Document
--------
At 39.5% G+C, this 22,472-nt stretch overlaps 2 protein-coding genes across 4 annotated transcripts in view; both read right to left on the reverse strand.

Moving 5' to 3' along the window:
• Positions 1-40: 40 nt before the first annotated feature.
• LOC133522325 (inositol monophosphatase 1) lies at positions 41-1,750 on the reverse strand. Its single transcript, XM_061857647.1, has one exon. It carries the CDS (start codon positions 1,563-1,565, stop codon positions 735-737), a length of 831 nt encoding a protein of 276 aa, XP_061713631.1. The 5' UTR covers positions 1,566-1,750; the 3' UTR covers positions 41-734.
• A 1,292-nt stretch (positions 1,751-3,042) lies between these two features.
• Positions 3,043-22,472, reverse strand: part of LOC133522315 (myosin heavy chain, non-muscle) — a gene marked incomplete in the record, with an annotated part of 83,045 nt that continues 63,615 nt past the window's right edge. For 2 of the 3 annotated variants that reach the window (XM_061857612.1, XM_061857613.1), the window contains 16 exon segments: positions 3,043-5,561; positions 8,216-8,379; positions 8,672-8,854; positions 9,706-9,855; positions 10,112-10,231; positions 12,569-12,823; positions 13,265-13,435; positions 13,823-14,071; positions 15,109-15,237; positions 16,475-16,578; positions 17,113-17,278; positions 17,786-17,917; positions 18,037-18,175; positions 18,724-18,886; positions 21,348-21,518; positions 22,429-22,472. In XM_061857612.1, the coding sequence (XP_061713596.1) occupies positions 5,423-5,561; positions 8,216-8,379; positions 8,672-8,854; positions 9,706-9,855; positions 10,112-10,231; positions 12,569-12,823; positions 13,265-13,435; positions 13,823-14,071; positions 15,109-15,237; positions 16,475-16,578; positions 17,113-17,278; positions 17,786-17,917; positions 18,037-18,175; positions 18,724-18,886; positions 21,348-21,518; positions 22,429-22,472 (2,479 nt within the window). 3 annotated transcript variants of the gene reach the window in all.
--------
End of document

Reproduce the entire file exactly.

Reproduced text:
At 39.5% G+C, this 22,472-nt stretch overlaps 2 protein-coding genes across 4 annotated transcripts in view; both read right to left on the reverse strand.

Moving 5' to 3' along the window:
• Positions 1-40: 40 nt before the first annotated feature.
• LOC133522325 (inositol monophosphatase 1) lies at positions 41-1,750 on the reverse strand. Its single transcript, XM_061857647.1, has one exon. It carries the CDS (start codon positions 1,563-1,565, stop codon positions 735-737), a length of 831 nt encoding a protein of 276 aa, XP_061713631.1. The 5' UTR covers positions 1,566-1,750; the 3' UTR covers positions 41-734.
• A 1,292-nt stretch (positions 1,751-3,042) lies between these two features.
• Positions 3,043-22,472, reverse strand: part of LOC133522315 (myosin heavy chain, non-muscle) — a gene marked incomplete in the record, with an annotated part of 83,045 nt that continues 63,615 nt past the window's right edge. For 2 of the 3 annotated variants that reach the window (XM_061857612.1, XM_061857613.1), the window contains 16 exon segments: positions 3,043-5,561; positions 8,216-8,379; positions 8,672-8,854; positions 9,706-9,855; positions 10,112-10,231; positions 12,569-12,823; positions 13,265-13,435; positions 13,823-14,071; positions 15,109-15,237; positions 16,475-16,578; positions 17,113-17,278; positions 17,786-17,917; positions 18,037-18,175; positions 18,724-18,886; positions 21,348-21,518; positions 22,429-22,472. In XM_061857612.1, the coding sequence (XP_061713596.1) occupies positions 5,423-5,561; positions 8,216-8,379; positions 8,672-8,854; positions 9,706-9,855; positions 10,112-10,231; positions 12,569-12,823; positions 13,265-13,435; positions 13,823-14,071; positions 15,109-15,237; positions 16,475-16,578; positions 17,113-17,278; positions 17,786-17,917; positions 18,037-18,175; positions 18,724-18,886; positions 21,348-21,518; positions 22,429-22,472 (2,479 nt within the window). 3 annotated transcript variants of the gene reach the window in all.